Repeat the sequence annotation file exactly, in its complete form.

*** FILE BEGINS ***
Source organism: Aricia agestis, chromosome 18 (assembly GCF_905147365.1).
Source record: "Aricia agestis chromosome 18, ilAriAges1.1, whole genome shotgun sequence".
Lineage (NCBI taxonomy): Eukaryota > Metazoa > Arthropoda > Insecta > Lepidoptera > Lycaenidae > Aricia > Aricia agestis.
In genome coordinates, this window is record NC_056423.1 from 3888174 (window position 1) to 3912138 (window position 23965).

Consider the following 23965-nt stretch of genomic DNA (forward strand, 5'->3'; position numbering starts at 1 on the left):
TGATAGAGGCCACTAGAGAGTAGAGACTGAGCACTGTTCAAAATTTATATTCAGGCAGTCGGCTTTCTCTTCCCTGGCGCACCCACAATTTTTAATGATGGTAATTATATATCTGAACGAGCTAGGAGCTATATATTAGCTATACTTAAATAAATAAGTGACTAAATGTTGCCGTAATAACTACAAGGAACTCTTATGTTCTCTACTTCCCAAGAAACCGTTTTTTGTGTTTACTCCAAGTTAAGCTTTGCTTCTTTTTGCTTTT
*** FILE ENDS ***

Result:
Source organism: Aricia agestis, chromosome 18 (assembly GCF_905147365.1).
Source record: "Aricia agestis chromosome 18, ilAriAges1.1, whole genome shotgun sequence".
Lineage (NCBI taxonomy): Eukaryota > Metazoa > Arthropoda > Insecta > Lepidoptera > Lycaenidae > Aricia > Aricia agestis.
In genome coordinates, this window is record NC_056423.1 from 3888174 (window position 1) to 3912138 (window position 23965).

Consider the following 23965-nt stretch of genomic DNA (forward strand, 5'->3'; position numbering starts at 1 on the left):
TGATAGAGGCCACTAGAGAGTAGAGACTGAGCACTGTTCAAAATTTATATTCAGGCAGTCGGCTTTCTCTTCCCTGGCGCACCCACAATTTTTAATGATGGTAATTATATATCTGAACGAGCTAGGAGCTATATATTAGCTATACTTAAATAAATAAGTGACTAAATGTTGCCGTAATAACTACAAGGAACTCTTATGTTCTCTACTTCCCAAGAAACCGTTTTTTGTGTTTACTCCAAGTTAAGCTTTGCTTCTTTTTGCTTTT